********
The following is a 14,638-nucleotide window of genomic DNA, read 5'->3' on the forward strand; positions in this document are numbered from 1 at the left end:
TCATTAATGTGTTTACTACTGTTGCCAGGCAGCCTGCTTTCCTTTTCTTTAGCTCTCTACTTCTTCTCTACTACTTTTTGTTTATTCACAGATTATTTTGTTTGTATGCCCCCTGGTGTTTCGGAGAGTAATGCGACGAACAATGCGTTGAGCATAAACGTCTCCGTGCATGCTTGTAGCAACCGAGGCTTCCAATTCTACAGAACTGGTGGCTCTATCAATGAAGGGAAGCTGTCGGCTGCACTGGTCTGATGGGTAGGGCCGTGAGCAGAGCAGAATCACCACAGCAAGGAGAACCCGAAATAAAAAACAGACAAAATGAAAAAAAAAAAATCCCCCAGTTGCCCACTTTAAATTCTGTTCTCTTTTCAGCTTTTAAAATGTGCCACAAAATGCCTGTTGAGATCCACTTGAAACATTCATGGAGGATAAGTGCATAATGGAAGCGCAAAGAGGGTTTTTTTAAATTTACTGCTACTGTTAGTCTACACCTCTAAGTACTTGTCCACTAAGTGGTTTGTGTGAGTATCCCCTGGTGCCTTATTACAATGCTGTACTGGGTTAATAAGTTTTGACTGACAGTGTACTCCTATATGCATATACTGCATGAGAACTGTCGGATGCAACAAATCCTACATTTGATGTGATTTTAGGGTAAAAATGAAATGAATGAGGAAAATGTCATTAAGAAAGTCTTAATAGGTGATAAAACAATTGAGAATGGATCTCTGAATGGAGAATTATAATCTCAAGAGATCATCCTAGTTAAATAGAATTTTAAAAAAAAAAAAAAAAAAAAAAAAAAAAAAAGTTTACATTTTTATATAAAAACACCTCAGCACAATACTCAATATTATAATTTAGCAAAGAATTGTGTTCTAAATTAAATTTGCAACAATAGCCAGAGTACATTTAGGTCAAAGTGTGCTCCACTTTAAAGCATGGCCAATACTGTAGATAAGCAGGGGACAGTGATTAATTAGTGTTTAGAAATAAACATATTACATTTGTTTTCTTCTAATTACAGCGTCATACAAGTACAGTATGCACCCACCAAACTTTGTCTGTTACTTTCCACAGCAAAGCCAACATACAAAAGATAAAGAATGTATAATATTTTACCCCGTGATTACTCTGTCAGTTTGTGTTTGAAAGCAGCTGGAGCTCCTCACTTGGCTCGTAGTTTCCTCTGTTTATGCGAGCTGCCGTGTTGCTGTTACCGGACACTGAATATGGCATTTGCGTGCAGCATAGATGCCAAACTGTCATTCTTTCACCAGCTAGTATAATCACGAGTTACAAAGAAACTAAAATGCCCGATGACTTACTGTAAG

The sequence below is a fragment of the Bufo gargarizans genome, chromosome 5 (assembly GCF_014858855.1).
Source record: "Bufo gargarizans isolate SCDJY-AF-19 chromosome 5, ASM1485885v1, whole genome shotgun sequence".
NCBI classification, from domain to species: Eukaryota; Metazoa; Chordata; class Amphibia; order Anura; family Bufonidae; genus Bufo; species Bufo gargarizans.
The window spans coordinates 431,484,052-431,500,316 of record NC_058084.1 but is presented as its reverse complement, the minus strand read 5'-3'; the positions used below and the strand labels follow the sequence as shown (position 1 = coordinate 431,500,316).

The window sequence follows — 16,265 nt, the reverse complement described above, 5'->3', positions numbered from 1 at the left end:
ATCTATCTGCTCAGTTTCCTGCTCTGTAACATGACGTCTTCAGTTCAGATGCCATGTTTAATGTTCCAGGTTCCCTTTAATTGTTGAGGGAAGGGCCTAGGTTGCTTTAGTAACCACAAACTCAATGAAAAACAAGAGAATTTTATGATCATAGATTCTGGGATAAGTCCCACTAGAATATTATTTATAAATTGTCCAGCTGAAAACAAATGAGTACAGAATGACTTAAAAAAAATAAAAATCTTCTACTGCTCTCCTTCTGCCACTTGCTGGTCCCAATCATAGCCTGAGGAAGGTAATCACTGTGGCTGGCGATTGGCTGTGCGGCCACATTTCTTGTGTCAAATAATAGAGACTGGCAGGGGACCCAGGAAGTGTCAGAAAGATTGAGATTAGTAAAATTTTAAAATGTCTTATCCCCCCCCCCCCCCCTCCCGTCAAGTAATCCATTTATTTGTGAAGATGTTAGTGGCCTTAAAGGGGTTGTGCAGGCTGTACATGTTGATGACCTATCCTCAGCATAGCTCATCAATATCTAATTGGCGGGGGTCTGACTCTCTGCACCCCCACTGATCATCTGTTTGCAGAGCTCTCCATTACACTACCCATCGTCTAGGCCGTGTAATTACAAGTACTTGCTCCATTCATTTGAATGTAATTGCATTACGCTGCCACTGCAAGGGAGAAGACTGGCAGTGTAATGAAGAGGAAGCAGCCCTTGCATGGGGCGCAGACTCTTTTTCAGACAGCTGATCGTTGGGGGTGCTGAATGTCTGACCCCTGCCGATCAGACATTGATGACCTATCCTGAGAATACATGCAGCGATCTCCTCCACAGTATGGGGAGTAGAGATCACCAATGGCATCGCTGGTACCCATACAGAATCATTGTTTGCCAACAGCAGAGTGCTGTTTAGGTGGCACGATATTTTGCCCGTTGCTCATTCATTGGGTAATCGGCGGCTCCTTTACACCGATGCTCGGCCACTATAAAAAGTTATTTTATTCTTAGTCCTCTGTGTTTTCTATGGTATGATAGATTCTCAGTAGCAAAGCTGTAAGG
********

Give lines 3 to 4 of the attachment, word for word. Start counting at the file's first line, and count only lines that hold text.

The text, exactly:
The sequence below is a fragment of the Bufo gargarizans genome, chromosome 5 (assembly GCF_014858855.1).
Source record: "Bufo gargarizans isolate SCDJY-AF-19 chromosome 5, ASM1485885v1, whole genome shotgun sequence".